Wells Fargo Stagecoach
Stagecoaches were the dominant method of overland transportation prior to railroads. These wagons were designed to take people, mail, and money over long distances. They notably included a leather suspension system to absorb some of the shock created by rattling and bouncing; this made the ride more comfortable for passengers compared to other wagons. Some of the better ones could travel up to fifty miles in one day. There were a number of stagecoach companies and stagecoach routes around the country, with the earliest ones dating back to the 1700s, but the most well-known was Wells Fargo. The banking company was founded in 1852 and speedy, long-distance deliveries were originally a major part of its operations. It first ran stagecoaches all over California during the California Gold Rush. Stagecoaches began to decline in popularity by the 1870s due to the rise of railroads, but some lines (including Wells Fargo) remained in operation as late as the 1910s.
This model railroad depicts typical logging community in West Virginia. Next to coal mining, logging was the state’s second largest industry from the 1880s to the 1930s. West Virginia was rich in undeveloped land and millions of large trees. This resource became accessible with the development of railroads and the creation of giant, steam powered sawmills to cut the logs into lumber. Many small railroads were constructed around the state to transport logs down the mountains; from there they would either be put onto other trains or floated down rivers and sent all over the country to be made into tools, barrels, furniture, or building materials.
Small communities (such as the town of Cass) would often form alongside logging operations to support the loggers. Usually these were more short-lived than coal mining towns, as trees could be harvested much quicker. The logging industry in West Virginia collapsed by the 1930s due to overharvesting; entire swaths of the state became deforested and much of the original virgin timber was lost. Today most of the trees and forests in West Virginia are new growth, with very few more than a century or two old.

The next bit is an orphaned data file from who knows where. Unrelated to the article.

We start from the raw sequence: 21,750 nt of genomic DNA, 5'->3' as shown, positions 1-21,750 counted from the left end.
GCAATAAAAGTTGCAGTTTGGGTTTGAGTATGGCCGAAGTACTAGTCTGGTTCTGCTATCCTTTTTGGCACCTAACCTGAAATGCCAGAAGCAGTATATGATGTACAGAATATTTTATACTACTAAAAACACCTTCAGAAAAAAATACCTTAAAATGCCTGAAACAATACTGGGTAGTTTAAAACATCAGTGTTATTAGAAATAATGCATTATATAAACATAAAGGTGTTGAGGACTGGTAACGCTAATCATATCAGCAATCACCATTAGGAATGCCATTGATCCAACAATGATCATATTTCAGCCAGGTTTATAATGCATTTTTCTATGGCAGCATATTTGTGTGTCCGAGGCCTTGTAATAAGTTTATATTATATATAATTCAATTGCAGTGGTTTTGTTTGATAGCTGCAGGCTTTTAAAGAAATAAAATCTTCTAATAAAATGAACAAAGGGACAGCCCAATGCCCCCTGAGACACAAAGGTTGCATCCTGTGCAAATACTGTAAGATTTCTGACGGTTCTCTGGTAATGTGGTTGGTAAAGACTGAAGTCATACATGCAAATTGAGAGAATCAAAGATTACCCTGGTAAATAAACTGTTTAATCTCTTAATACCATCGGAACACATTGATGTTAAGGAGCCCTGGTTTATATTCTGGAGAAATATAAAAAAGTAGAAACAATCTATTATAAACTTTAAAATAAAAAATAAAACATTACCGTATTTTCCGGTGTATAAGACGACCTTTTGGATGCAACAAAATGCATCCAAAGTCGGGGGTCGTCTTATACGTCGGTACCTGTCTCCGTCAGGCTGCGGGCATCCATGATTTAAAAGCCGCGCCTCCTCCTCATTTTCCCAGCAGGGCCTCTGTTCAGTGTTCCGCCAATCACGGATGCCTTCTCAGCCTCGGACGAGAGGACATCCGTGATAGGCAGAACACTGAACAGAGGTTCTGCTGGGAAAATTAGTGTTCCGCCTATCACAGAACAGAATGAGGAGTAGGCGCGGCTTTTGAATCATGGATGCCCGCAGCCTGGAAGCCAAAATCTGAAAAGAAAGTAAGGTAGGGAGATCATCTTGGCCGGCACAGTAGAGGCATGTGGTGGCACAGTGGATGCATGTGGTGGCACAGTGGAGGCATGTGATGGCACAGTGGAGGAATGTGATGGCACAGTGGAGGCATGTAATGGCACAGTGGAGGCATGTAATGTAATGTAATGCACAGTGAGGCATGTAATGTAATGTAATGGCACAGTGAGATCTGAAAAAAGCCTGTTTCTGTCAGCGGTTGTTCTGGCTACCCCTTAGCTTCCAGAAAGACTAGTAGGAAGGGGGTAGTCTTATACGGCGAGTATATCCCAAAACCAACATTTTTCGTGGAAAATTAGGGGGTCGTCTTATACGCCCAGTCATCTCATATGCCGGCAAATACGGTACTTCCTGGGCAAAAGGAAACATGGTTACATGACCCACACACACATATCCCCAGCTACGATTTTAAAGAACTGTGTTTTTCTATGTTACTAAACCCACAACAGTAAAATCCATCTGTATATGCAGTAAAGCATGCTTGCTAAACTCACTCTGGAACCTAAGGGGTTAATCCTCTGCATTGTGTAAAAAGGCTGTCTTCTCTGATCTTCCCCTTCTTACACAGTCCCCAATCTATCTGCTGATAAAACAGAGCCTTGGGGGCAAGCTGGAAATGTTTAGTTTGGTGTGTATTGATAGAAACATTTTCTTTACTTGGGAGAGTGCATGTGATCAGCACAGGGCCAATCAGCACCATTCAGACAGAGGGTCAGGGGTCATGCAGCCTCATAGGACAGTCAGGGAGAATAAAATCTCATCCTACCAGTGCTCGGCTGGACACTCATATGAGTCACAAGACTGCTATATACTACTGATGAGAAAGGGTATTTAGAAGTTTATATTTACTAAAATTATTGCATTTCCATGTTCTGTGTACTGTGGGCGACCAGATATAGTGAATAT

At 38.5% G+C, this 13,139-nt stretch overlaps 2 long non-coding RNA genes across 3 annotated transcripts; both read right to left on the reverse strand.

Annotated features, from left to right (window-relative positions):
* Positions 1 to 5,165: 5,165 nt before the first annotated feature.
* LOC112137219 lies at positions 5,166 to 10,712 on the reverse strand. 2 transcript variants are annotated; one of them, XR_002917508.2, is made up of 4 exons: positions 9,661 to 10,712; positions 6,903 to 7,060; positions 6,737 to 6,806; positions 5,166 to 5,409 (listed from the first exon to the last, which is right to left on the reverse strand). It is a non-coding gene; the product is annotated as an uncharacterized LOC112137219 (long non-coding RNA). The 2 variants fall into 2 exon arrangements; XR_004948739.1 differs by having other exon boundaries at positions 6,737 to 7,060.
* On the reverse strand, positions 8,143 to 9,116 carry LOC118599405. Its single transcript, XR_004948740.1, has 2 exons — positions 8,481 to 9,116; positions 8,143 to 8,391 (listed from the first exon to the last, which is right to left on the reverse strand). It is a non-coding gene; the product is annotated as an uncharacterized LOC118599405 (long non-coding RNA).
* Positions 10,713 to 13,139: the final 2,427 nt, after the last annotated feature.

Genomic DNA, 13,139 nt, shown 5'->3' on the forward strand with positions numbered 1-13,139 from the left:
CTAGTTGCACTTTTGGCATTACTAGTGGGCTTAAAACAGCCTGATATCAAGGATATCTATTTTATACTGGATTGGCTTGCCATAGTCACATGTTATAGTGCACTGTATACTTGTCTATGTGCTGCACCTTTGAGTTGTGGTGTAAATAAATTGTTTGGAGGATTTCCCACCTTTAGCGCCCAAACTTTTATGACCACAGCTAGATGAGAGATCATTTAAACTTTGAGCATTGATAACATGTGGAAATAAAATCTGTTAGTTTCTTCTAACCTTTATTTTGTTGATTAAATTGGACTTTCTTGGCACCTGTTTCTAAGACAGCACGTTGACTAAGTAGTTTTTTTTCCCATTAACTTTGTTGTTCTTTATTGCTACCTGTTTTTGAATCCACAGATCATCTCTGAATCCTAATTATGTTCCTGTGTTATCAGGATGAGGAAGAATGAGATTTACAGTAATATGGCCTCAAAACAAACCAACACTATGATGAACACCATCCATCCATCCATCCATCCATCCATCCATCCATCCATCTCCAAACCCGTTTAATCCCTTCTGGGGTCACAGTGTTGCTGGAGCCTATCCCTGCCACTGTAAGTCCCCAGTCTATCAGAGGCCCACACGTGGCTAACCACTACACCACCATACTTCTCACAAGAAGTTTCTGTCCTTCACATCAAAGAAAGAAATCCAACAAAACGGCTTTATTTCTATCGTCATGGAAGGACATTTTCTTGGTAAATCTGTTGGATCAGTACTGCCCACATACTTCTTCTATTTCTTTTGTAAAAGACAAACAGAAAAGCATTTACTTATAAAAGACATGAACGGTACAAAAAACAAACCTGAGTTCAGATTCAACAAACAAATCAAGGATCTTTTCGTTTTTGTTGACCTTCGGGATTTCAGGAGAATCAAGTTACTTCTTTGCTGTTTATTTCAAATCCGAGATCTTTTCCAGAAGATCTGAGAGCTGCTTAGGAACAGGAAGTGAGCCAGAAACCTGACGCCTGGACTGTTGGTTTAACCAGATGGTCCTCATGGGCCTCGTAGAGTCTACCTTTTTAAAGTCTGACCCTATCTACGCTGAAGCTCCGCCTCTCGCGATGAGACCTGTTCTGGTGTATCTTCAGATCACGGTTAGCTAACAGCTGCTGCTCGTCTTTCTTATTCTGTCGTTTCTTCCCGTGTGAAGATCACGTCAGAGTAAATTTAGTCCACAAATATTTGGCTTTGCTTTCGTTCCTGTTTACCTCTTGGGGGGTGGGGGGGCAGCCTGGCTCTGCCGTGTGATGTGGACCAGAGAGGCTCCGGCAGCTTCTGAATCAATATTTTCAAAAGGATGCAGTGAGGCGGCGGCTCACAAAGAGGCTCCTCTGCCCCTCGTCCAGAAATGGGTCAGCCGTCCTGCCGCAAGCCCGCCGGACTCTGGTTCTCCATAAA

Rivers were the first “interstates” in America. Boats floating down rivers could travel faster and carry more goods than wagons. Use of the river for trade and travel increased during the 1800s with the invention of the steamboat. Steamboats could move up to five miles an hour, much faster than normal boats. Many towns and cities developed along rivers so that people could easily send crops and other goods on ships to be sold elsewhere, or to buy products from visiting ships. They were extremely important for economic development and trade between communities and states. Steamboats were dangerous machines however; the boilers sometimes exploded, destroying the entire ship. Usage of steamboats declined starting in the early 1900s due to the growth of railroads, automobiles, and airplanes. These new forms of transportation were all faster and, unlike boats, their range was not restricted to bodies of water. Today riverboats in the Ohio River Valley region are mainly used for transporting coal barges.